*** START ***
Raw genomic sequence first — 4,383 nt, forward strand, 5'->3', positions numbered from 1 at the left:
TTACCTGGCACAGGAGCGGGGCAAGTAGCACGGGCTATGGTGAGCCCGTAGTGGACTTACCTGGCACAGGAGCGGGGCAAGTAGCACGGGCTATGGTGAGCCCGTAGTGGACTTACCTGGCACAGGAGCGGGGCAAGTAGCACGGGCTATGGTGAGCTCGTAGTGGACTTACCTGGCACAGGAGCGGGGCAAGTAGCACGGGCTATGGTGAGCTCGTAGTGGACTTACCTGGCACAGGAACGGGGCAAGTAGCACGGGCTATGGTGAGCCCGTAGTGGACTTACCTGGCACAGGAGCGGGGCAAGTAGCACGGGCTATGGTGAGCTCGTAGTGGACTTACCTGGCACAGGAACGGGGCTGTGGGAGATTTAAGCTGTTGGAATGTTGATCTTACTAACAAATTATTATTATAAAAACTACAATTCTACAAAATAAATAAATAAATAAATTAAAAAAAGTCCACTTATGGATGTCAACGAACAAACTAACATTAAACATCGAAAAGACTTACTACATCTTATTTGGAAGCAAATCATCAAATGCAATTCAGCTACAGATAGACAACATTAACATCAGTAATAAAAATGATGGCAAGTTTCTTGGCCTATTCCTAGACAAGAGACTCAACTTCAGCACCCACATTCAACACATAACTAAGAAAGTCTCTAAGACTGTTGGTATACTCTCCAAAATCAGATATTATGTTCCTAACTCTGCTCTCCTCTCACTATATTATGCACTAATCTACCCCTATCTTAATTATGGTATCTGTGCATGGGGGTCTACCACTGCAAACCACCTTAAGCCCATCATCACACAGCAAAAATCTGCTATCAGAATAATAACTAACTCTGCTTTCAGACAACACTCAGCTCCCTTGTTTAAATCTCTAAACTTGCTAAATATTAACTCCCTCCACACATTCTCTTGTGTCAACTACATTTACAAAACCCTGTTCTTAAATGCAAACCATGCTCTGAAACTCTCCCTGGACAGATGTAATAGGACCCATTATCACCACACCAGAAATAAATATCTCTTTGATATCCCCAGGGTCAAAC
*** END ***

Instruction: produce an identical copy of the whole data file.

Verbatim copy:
Raw genomic sequence first — 4,383 nt, forward strand, 5'->3', positions numbered from 1 at the left:
TTACCTGGCACAGGAGCGGGGCAAGTAGCACGGGCTATGGTGAGCCCGTAGTGGACTTACCTGGCACAGGAGCGGGGCAAGTAGCACGGGCTATGGTGAGCCCGTAGTGGACTTACCTGGCACAGGAGCGGGGCAAGTAGCACGGGCTATGGTGAGCTCGTAGTGGACTTACCTGGCACAGGAGCGGGGCAAGTAGCACGGGCTATGGTGAGCTCGTAGTGGACTTACCTGGCACAGGAACGGGGCAAGTAGCACGGGCTATGGTGAGCCCGTAGTGGACTTACCTGGCACAGGAGCGGGGCAAGTAGCACGGGCTATGGTGAGCTCGTAGTGGACTTACCTGGCACAGGAACGGGGCTGTGGGAGATTTAAGCTGTTGGAATGTTGATCTTACTAACAAATTATTATTATAAAAACTACAATTCTACAAAATAAATAAATAAATAAATTAAAAAAAGTCCACTTATGGATGTCAACGAACAAACTAACATTAAACATCGAAAAGACTTACTACATCTTATTTGGAAGCAAATCATCAAATGCAATTCAGCTACAGATAGACAACATTAACATCAGTAATAAAAATGATGGCAAGTTTCTTGGCCTATTCCTAGACAAGAGACTCAACTTCAGCACCCACATTCAACACATAACTAAGAAAGTCTCTAAGACTGTTGGTATACTCTCCAAAATCAGATATTATGTTCCTAACTCTGCTCTCCTCTCACTATATTATGCACTAATCTACCCCTATCTTAATTATGGTATCTGTGCATGGGGGTCTACCACTGCAAACCACCTTAAGCCCATCATCACACAGCAAAAATCTGCTATCAGAATAATAACTAACTCTGCTTTCAGACAACACTCAGCTCCCTTGTTTAAATCTCTAAACTTGCTAAATATTAACTCCCTCCACACATTCTCTTGTGTCAACTACATTTACAAAACCCTGTTCTTAAATGCAAACCATGCTCTGAAACTCTCCCTGGACAGATGTAATAGGACCCATTATCACCACACCAGAAATAAATATCTCTTTGATATCCCCAGGGTCAAAC